In the last few years, we have noticed that one major river channel, Raktwarn, is flowing on the surface of the glacier. This is unusual. It indicates that the melting may be quickening. Earlier, water was flowing from inside the glacier, says Arora. As warming continues, the entire agricultural pattern may change and our dam design parameters and flood control measures will have to be altered.

If viewed over a geological timescale, the glaciers retreat is not unusual, says Sharma, who has been studying the glaciers movement. Around 3,900 years back, it was at Gangotri, and has retreated just 8 km since then. The glacier has been retreating at different rates. In the intervening period, it also advanced a bit during the Little Ice Age in the 16th to 18th century. These are natural processes. The glacier will remain because it will be constantly fed by precipitation and because it is at such a high altitude.

After Siachen (73 km long), Gangotri (28.5 km long) is the second largest of the 9,575 glaciers in the Indian Himalayas. It is a sacred spot because it was here that the Ganga (the stream of God) is believed to have touched the earth for the first time. According to mythology, goddess Ganga (the daughter of Heaven) came down to the earth in the form of a river to absolve the sins of King Bhagiraths predecessors and help them attain moksha (salvation). Bhagirath had been in severe penance for several centuries. A stone plinth in Gangotri town is supposed to be the site where he meditated. That is why the Ganga is called Bhagirathi at its source. Siva received the Ganga in his matted locks to lighten the impact of its fall.

A Gorkha commander, Amar Singh Thapa, built the Gangotri temple in the early 18th century. In winter, the idol of goddess Ganga is taken to Mukhba, her winter abode downstream, since Gangotri is covered with snow. The entire town is deserted in the winter but is packed with pilgrims in the summer. Every year, more than 50,000 people trek to Gaumukh to bathe in the pure water at the glacier. The hike from Gangotri (a tiny tourist town at 3,000 m) to Gaumukh is 18 km.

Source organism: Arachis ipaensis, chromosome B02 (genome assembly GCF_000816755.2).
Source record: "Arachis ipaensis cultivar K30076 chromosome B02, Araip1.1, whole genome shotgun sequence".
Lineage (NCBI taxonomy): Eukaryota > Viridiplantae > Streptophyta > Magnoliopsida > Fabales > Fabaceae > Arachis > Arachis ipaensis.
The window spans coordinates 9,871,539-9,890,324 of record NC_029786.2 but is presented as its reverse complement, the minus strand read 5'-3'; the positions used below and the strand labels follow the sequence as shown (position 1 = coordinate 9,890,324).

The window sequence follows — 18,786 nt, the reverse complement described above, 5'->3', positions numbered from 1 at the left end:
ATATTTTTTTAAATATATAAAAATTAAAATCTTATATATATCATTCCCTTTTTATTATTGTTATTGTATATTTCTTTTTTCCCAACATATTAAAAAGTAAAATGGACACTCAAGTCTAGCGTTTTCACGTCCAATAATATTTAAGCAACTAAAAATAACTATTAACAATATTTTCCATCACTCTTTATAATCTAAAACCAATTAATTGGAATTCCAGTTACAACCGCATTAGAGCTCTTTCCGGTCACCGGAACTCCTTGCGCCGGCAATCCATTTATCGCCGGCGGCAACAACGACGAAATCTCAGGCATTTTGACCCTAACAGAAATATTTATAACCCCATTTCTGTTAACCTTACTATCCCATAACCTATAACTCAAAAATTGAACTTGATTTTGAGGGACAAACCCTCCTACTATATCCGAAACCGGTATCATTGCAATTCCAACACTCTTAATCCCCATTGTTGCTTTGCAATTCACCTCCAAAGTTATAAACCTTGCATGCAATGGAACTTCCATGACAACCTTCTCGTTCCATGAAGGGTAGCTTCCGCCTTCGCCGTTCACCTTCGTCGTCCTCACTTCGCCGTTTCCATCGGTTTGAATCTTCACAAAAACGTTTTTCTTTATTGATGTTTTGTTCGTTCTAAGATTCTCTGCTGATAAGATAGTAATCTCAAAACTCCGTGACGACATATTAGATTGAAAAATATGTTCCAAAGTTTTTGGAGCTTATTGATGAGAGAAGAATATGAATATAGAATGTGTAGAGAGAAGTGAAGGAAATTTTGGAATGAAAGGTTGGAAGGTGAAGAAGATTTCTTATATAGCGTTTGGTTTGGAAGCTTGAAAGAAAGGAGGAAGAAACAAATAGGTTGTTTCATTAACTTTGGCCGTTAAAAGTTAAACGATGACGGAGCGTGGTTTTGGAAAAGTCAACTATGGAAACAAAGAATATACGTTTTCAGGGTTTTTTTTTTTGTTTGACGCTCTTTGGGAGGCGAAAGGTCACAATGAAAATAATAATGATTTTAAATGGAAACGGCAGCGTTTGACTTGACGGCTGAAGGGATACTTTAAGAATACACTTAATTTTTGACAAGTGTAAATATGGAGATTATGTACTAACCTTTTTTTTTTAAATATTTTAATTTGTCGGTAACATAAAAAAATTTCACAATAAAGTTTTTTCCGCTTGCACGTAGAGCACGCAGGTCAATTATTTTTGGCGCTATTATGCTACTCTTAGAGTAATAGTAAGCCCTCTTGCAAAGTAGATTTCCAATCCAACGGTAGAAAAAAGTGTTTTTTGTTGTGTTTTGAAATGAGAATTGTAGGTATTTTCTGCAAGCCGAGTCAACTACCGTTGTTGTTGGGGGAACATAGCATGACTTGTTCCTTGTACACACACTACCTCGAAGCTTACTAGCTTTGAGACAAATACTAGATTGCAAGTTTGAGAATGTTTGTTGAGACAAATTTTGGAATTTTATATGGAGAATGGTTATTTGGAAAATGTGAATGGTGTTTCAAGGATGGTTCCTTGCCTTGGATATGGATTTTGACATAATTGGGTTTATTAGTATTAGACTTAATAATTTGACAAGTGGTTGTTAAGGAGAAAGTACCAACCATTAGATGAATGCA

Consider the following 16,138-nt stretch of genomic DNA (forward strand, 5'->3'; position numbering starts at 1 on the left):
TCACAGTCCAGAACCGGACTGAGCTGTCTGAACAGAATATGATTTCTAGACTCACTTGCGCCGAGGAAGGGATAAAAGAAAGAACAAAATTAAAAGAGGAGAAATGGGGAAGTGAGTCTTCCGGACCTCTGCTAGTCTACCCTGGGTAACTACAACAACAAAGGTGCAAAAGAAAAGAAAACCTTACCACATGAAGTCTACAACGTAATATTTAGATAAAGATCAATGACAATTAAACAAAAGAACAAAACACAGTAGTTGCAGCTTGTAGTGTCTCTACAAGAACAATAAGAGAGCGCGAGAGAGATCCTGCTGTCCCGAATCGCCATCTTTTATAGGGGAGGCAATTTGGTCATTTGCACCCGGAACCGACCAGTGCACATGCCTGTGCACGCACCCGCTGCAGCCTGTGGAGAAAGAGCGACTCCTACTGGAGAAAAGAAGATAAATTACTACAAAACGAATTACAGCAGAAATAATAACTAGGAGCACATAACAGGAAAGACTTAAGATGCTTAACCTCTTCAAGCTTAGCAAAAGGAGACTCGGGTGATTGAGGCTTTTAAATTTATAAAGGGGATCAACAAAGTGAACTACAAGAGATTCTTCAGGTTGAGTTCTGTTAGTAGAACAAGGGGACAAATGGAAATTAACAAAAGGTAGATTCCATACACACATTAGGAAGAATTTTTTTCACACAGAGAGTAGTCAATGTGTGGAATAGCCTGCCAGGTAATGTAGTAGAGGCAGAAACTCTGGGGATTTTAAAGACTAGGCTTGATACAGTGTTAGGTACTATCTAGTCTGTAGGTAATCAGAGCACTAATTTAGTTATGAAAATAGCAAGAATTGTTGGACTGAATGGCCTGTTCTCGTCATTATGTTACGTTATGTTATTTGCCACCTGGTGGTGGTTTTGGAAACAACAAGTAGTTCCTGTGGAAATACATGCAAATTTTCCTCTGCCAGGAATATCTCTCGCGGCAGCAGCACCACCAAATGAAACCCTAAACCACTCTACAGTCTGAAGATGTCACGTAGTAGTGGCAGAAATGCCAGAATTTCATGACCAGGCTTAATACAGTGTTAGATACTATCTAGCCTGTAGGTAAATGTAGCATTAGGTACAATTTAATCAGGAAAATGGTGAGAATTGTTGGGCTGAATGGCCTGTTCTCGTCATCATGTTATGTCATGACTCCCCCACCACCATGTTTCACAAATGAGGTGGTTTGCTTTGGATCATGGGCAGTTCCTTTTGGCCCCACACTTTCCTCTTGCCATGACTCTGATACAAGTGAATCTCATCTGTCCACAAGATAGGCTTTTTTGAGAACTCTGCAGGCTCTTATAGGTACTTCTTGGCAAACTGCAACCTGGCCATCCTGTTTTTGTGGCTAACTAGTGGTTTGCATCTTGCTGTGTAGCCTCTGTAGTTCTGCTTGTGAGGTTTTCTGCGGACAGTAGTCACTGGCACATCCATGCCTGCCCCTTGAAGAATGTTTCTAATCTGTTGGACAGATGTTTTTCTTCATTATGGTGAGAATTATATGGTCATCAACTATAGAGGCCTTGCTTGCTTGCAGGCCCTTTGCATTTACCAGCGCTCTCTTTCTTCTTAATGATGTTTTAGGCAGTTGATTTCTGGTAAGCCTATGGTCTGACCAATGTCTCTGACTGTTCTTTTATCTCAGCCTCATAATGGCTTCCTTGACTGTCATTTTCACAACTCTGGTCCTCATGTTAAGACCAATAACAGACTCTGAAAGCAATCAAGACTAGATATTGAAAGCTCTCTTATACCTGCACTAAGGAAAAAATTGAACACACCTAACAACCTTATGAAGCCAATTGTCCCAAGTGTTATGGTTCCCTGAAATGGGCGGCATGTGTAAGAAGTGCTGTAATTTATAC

Gangotri town itself is a tourist trap unplanned with dingy hotels and shops springing up in tiny corners of the landscape. Though the Gangotri National Park is a protected area where cars are not allowed, tourist traffic has destroyed the forest. The trail is littered with biscuit wrappers and water bottles. In the Shravan month, in July, Gaumukh has the most number of visitors. Bhojvasa, the base camp where trekkers and pilgrims halt for the night, was named after the bhoj (birch) forests here. It is believed that the Mahabharata was written on the bark of bhoj trees. Now, Bhojvasa is bare. It is difficult to find a bhoj tree there. The local dhabas have cut them down for firewood.

If there is one thing on which all scientists and local environmentalists agree, it is that tourism here has to be stopped or strictly regulated. Tourists should not be allowed beyond Gangotri. Right now, it is a free-for-all. People bathe in the water, cook, litter the place, leave their clothes, walk on top of the glacier. It is harming the environment, says Arora.

All the sewage is dumped straight into the river without treatment. This year, 12,000 chappals were left on the path to the glacier. Plastic bags are dumped without a thought, says S.S. Tariyal of the Clean Ganga Campaign. It is believed that the Gangas waters remain pure for decades, but it is being polluted at the source itself. Gangotri is far from the pure, spiritual place it is supposed to be.

The Pala Maneri and Lohari Nag Pala dams are being built just 90 km from Gangotri. The blasting and tunnelling has damaged houses in this earthquake-prone area. In 1991, an earthquake in Uttarkashi killed 769 people, and there are still frequent tremors and landslides. Dams only increase the risk of earthquakes, and there are already two major dam projects on the Ganga Maneri Bali (phase 1 and 2) and Tehri. The new dams will submerge acres of forest and agricultural and grazing lands. Already, the Tehri dam has caused widespread damage. And the government has not yet provided adequate resettlement to those ousted by the dam since the 1970s.

Pilgrims at Gaumukh during the peak season in July. But Gangotri is far from the pure, spiritual place it is supposed to be; the Ganga is polluted at the source itself.-MILAP SHARMA

Pilgrims at Gaumukh

Still, the Uttarakhand government is on a dam-building spree, with almost a hundred projects planned across the State. Instead of developing water conservation projects, the government just keeps building dams, which disturb this fragile ecology. Most dams do not even work in the winter because there isnt enough water, so there are power cuts, says Harshvanti Bisht of the Clean Ganga Campaign.

Smaller sources of water such as springs and glacierets are drying up because snowfall has reduced not only in Gangotri but all over the Himalayas. Smaller glaciers are receding faster than the larger ones.

The glacier area in the Chenab, Parbati and Baspa basins in Himachal Pradesh shrunk by one-fifth during 1962 to 2006, according to a study of 466 glaciers by Anil Kulkarni and his colleagues at the Space Application Centre, Indian Space Research Organisation. They found that the number of glaciers has increased owing to fragmentation. Glacierets and ice fields melted more quickly, retreating by 38 per cent.

What is ice today will be bare stone tomorrow. The rocks on the trail to Gaumukh were once part of the glacier. As it pulls back further, no one knows how it will change the Ganga. For now, the river rolls on.

(The article is based on research under a grant from The Ashoka Trust for Ecology and Environment.)